Vancouver, like many other cities, developed a series of directories that listed the names, addresses, and club affiliations of many of its elites. For the early 1900s, there were three Vancouver directories. Although some people chose not to appear in these directories, meaning that the directories are not a complete catalogue of Vancouver society, large numbers of local elites do appear.
The compilers of these directories generally stated their organizing principles in a short foreword. The 1908 directory implied that it was possible to assemble a list of “all persons properly recognized as constituting society.” The 1914 directory had the same general goal, although it “did not assume to pass upon the social status of the residents of Vancouver.” Instead, the object was to “publish the names of families and persons who have been active in the social life of the city.” Similarly, the 1927 directory intended “to list persons who are taking an active part” in society affairs.
The Elite Directory of Vancouver, 1908, http://www.vpl.ca/bccd/index.php/browse/title/1908/Elite_Directory_of_Vancouver.
The Vancouver Social Directory and Club Register, 1914, http://www.vpl.ca/bccd/index.php/browse/title/1914/Vancouver_Social_Register_and_Club_Directory
The Greater Vancouver Social and Club Register, 1927, http://www.vpl.ca/bccd/index.php/browse/title/1927/Greater_Vancouver_Social_and_Club_Register
Several regional and national publications performed a similar function. These books included:
Who’s Who in Western Canada, 1911, http://www.ourroots.ca/e/toc.aspx?id=3121
Who’s Who in British Columbia, 1931, 1933-34, 1937-39, 1940-41, 1942-43, 1944-46, 1947-48, 1949-50, 1953, 1969 (vols. 1-10).
Northern Who’s Who; A Biographical Dictionary of Men and Women, [also called Who’s Who and Why], 1916, https://archive.org/details/northernwhoswhob01park.
Canadian Who’s Who (1910 and various years afterwards), http://www.canadianwhoswho.ca/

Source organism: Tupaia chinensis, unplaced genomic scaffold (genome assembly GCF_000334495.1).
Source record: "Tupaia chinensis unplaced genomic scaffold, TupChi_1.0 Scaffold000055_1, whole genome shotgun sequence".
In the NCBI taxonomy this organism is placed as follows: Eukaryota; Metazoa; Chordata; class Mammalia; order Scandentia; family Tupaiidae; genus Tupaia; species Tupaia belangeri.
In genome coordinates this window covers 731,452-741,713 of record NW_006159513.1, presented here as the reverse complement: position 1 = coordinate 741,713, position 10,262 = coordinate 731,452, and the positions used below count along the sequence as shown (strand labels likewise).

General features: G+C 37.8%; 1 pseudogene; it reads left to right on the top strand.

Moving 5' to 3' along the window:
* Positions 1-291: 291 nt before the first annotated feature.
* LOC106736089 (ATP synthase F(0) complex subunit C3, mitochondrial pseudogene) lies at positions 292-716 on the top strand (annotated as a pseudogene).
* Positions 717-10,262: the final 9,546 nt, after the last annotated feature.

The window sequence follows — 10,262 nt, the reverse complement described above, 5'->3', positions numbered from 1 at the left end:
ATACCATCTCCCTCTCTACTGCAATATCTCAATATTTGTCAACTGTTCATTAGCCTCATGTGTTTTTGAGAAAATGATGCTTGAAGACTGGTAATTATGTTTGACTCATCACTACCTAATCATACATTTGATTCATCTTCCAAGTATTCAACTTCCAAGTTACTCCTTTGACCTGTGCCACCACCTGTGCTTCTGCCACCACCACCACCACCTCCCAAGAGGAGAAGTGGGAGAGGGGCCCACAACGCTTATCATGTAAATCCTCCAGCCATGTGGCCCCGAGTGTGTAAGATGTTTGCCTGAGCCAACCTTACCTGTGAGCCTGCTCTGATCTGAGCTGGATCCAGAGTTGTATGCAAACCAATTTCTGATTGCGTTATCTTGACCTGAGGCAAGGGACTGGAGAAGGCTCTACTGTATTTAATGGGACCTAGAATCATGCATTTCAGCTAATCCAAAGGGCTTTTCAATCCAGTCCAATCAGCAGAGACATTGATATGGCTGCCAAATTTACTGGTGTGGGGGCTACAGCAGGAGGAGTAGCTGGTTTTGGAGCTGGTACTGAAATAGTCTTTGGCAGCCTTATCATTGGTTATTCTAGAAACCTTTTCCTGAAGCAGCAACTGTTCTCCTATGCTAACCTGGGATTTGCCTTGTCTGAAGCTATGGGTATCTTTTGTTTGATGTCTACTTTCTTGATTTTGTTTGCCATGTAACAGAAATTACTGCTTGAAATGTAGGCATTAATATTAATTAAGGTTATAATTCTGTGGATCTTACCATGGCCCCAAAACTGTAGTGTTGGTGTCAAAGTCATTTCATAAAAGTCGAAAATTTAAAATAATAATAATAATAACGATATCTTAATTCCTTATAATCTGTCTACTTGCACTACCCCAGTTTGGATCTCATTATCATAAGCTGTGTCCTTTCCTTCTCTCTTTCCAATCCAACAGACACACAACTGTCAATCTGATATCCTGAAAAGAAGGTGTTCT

Who’s Who in Canada (1911 and various years afterwards)
Social Register of Canada, first edition, 1958; second edition, 1959; third edition, 1961.
Some books seemed to list anyone who chose to pay a subscription fee. Others boasted that they did not charge a fee, and that they included only persons “of worth.”
Selected references on class structure and social registries
R.A.J. McDonald. Making Vancouver: class, status, and social boundaries, 1863-1913. Vancouver, B.C: UBC Press, 1996.
R. A. McDonald and McMaster, L. (“Vancouver’s early life [Making Vancouver: class, status, and social boundaries, 1863-1913]”, Canadian Literature. p. 187, 1999.
Social Register, Wikipedia article, http://en.wikipedia.org/wiki/Social_Register
Arthur O. Lovejoy, The Great Chain of Being: A Study of the History of an Idea. Cambridge, Massachusetts: Harvard University Press, 1936.
Richard Conniff, The Natural History of the Rich: A Field Guide. New York, W.W. Norton and Company, 2002.
David Cannadine, The Rise and Fall of Class in Britain. New York, Columbia University Press, 1999.
David Cannadine, Ornamentalism: How the British Saw Their Empire. Oxford, Oxford University Press, 2001.